M.J. Fiori's Reviews > The Magicians

The Magicians by Lev Grossman
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Imagine that the kids from Donna Tartt's The Secret History attended a Harry Potter-like school and were obsessed with Narnia and the many tales spun about it. That would be this book, a coming-of-age novel in which storybook tales no longer turn out to have pat, satisfying, meaningful endings, and life after "Brakebills" (i.e. Hogwarts) is not all portentous fairydust-strewing in a tight-knit community of worldwide wizards. The main difficulty with growing up is figuring out what great evil is out there to battle - or if the battle is even worth it. Not so different for young adults trying to "find themselves" (for lack of a better term) in our nonmagical world.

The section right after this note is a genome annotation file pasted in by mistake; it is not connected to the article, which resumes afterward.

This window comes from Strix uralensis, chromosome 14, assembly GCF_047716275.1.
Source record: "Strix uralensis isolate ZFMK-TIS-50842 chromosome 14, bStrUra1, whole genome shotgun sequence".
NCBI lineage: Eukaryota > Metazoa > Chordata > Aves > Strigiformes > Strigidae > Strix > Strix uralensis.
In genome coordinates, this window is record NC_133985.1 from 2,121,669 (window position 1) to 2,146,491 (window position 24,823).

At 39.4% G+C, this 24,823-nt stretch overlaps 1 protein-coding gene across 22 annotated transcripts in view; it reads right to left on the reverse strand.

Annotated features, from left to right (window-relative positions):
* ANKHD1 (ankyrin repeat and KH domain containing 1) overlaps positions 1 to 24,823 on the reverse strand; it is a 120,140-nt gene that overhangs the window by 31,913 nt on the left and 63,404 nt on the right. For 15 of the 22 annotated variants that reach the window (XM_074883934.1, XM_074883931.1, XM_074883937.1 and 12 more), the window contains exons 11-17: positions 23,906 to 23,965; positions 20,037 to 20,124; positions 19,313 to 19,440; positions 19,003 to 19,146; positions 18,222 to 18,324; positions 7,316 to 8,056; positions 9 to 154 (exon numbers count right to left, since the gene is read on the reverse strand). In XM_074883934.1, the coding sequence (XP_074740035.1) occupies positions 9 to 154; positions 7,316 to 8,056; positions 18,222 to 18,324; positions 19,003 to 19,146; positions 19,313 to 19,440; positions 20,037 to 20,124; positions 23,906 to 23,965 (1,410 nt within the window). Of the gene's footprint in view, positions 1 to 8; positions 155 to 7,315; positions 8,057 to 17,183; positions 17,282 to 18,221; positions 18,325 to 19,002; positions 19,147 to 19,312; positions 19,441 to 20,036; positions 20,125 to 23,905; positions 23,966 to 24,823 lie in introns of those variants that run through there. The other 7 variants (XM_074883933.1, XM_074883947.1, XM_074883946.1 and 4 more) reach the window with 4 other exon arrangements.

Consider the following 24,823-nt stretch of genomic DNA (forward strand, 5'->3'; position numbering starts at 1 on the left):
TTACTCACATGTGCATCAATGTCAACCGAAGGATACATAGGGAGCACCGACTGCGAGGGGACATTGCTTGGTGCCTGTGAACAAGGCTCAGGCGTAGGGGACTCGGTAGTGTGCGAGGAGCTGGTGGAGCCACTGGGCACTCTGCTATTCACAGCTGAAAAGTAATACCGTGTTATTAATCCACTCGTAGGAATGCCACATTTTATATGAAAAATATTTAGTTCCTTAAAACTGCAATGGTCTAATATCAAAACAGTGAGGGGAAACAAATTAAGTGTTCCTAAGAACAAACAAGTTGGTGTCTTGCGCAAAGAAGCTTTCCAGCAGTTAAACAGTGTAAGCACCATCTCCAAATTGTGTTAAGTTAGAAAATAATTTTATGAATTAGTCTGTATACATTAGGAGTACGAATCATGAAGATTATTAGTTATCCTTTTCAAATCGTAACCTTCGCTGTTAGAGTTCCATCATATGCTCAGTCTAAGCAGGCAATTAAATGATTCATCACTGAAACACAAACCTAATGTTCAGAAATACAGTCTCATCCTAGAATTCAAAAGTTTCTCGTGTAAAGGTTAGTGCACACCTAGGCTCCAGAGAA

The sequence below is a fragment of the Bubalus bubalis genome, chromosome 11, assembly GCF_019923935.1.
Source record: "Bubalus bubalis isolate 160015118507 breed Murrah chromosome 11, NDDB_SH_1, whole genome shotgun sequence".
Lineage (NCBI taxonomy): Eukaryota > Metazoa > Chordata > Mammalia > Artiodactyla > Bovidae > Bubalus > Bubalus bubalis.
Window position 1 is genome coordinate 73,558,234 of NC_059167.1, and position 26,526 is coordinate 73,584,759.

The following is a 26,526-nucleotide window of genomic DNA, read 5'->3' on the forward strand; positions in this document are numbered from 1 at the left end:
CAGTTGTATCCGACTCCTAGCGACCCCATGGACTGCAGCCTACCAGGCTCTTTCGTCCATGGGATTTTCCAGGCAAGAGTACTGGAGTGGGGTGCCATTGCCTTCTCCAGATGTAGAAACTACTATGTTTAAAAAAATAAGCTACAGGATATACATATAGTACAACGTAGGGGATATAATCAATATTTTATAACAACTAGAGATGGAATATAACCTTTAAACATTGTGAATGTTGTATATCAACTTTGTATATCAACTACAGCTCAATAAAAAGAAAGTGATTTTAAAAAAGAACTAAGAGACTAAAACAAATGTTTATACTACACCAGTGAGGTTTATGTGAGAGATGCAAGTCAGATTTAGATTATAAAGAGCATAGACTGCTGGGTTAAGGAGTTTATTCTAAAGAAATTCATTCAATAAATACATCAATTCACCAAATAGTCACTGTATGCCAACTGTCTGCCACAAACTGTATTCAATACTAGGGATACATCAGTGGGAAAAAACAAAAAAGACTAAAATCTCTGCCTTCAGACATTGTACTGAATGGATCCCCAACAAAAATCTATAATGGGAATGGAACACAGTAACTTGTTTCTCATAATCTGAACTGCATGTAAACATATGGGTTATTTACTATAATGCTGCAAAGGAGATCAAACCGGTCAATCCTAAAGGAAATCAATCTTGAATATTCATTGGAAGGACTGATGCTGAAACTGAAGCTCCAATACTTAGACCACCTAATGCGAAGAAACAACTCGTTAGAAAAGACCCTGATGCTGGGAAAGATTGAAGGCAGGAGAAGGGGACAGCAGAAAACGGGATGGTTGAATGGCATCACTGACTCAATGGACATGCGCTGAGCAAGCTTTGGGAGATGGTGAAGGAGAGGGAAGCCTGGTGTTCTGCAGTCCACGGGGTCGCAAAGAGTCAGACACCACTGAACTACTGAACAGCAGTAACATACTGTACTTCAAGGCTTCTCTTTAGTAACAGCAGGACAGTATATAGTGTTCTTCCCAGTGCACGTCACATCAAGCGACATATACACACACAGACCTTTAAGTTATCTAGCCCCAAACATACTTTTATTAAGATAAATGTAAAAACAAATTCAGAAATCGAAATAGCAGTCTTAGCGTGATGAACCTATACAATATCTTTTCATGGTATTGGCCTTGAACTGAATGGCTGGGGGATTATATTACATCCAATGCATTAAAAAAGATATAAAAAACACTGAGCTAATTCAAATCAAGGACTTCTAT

This book has an interesting premise that is handled competently at best. I think the author might have greatness in him, and this is his early work.

N.B. two years later: I thought when I finished this that I would certainly read the sequel, but it's been out for quite some time now and I have no desire whatsoever to pick it up. Even though I own it!
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